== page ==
Extreme Weather Is Taking a Toll on Human Health

More than three in four people in the U.S. say they have experienced a severe weather event in the past five years, according to a recent poll by NPR, the Robert Wood Johnson Foundation, and the Harvard School of Public Health. Of those respondents, 24% said they experienced health problems and 17% said they experienced […]

More than three in four people in the U.S. say they have experienced a severe weather event in the past five years, according to a recent poll by NPR, the Robert Wood Johnson Foundation, and the Harvard School of Public Health.

Of those respondents, 24% said they experienced health problems and 17% said they experienced serious financial issues after the extreme weather event. About 14% had to evacuate their homes. The survey results showed that these conditions were heightened for people of color.

Gilbert Michaud, assistant professor at the School of Environmental Sustainability at Loyola University of Chicago, draws a direct link between these dangerous weather patterns and climate change.

“Thermal expansion that causes sea level rise, and how that impacts flooding and erosion is one major challenge,” Michaud told Direct Relief. “Broadly, heat waves, drought, and increased severity of storms are all major challenges with temperature rises.”

Heat

Heavy sweating, headache, dizziness, cramps, and a fast pulse are signs of heat exhaustion and heat stroke.

It’s important to know the signs of heat-related illnesses as temperatures rise and weather conditions worsen, particularly as nearly a dozen major cities across the US broke heat records this week, with more than 25 million people across the Southern US under heat advisories. 

The southern U.S. is more susceptible to extreme heat.

Extreme heat, while a leading causes of weather-related deaths in the U.S., is one of many environmental changes that adversely affect health and worry environmentalists and healthcare providers.

Wildfires

Several parts of the country have experienced massive fires earlier in the year than expected.

Fires in Arizona have been burning for as long as two months on over 95,000 acres of land. More severe fires have occurred in New Mexico, which has experienced over 884,000 acres of burning land; Texas with over 447,000 acres; and Alaska at over 300,000 acres, according to the Fire, Weather and Avalanche Center.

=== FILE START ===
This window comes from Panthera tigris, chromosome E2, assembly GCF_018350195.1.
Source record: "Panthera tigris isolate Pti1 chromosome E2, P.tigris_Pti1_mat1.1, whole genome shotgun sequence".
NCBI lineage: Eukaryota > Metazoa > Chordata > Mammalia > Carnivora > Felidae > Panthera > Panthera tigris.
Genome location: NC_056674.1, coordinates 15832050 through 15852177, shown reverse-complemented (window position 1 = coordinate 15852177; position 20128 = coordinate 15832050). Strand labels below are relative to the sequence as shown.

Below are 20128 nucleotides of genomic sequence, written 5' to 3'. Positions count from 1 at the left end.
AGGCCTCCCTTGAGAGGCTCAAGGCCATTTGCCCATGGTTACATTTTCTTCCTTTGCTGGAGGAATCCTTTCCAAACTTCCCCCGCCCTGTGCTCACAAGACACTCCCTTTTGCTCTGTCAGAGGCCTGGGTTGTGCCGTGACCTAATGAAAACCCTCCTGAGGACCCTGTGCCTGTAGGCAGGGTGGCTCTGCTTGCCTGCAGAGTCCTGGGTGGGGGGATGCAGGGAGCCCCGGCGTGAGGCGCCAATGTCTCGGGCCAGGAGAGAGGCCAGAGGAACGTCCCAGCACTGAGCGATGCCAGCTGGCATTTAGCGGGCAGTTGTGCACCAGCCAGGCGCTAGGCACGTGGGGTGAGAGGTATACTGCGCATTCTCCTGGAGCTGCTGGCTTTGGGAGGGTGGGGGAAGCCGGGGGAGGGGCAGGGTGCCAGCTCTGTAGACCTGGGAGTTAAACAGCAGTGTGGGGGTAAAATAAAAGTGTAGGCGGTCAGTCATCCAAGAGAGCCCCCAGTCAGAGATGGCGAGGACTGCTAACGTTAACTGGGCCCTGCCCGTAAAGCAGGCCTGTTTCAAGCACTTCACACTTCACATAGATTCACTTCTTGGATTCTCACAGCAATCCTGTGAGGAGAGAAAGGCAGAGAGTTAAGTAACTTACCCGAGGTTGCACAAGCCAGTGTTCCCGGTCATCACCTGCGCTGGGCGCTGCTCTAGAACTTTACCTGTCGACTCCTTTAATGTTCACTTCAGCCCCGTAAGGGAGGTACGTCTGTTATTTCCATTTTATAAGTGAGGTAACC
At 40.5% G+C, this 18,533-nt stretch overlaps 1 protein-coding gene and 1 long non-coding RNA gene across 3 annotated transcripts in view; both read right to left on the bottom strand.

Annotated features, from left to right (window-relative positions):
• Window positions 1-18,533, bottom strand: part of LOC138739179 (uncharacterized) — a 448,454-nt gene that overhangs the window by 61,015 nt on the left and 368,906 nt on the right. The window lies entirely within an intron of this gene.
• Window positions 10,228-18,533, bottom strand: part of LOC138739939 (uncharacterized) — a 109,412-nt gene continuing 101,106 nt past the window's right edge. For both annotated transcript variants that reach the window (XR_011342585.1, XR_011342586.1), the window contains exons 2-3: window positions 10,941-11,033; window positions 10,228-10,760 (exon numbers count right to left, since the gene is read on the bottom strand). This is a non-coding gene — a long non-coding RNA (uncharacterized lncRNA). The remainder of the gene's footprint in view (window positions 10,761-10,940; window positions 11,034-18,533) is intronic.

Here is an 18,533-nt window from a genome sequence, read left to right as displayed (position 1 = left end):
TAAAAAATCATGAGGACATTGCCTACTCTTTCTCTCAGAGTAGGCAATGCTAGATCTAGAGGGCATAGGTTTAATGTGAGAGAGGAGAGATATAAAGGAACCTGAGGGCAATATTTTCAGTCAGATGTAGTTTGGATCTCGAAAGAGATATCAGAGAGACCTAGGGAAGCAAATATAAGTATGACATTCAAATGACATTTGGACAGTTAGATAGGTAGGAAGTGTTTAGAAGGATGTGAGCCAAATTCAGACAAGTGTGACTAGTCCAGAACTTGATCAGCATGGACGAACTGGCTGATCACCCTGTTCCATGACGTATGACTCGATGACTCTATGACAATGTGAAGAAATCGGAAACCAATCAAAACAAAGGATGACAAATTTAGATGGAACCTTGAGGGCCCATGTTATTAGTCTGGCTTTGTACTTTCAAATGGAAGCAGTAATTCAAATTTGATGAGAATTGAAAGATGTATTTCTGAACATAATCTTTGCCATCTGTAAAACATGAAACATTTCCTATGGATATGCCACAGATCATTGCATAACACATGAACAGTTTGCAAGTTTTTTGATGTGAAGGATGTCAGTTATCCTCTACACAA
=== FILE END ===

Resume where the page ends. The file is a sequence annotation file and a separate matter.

Over the past two weeks, Direct Relief has sent more than $54,000 in medical support to counties affected by wildfires in the United States, including N95 masks, hygiene kits, insulin, antibiotics, and a solar power station.

Michael Crimmins, a professor and extension specialist in climate science at the University of Arizona, said the limited precipitation in the air throughout the winter has caused more arid conditions. The dry and windy weather has made it easy for large wildfires, like the Pipeline and Haywire tunnel fires near Flagstaff, Arizona, to spread quickly and are difficult for response teams to control.

“These fires are responding to weather patterns rather than creating them,” he said.

Wildfires in the Southwest region are common, but Crimmins said that these fires have sprouted earlier than usual and have spread faster. Their smoke is likely to be seen across the U.S. in later months, just as smoke from fires on the West Coast were seen in the American Midwest and Northeast in the past.

The greenhouse gasses emitted from these smoke clouds are harmful to groundwater, lakes, and breathable air. In turn, the harmful environmental conditions increase risk of chronic diseases like asthma, heart and lung disease, and obstructive pulmonary disease.

Many of the fires in the southwest were contained within rural areas. However, there’s still a great threat to the livelihoods of people who live nearby.

Blackouts

Across the country, experts say residents should expect rolling, or planned, blackouts from energy and utility companies who are trying to maintain power grids.

Michaud said the American West and Texas have historically been susceptible to blackouts. Now, larger regions of the Midwest, like Chicago and St. Louis, are “particularly vulnerable” to blackouts that are happening more frequently and for longer periods of time. 

“When it’s very hot, it’s natural for many to keep the air conditioning low, or even turn it down,” Michaud wrote in an email to Direct Relief. “The rise in extreme heat causes great strain to our power grid, which is aging and not always able to meet peak demand for electricity.  Moreover, air conditioning systems themselves emit greenhouse gases, which also contributes to the climate change issue.”

These planned outages pose serious health risks to seniors and people with chronic conditions who are more vulnerable to heat exhaustion. Those who require medications that need to be kept cool, like insulin, are also at risk when power is limited during extreme hot weather temperatures.

In 2021, Direct Relief launched the Power for Health initiative, with an initial commitment of $5 million to increase energy resiliency among U.S. nonprofit health organizations. The funding, which will be used to secure resilient energy sources, such as solar generation and backup battery systems, will allow health care providers to remain operational even during disaster-caused blackouts.

Even before Power for Health, Direct Relief had invested years and $10 million in solar and battery projects for the U.S. nonprofit safety net.

This post was originally published on Direct Relief.


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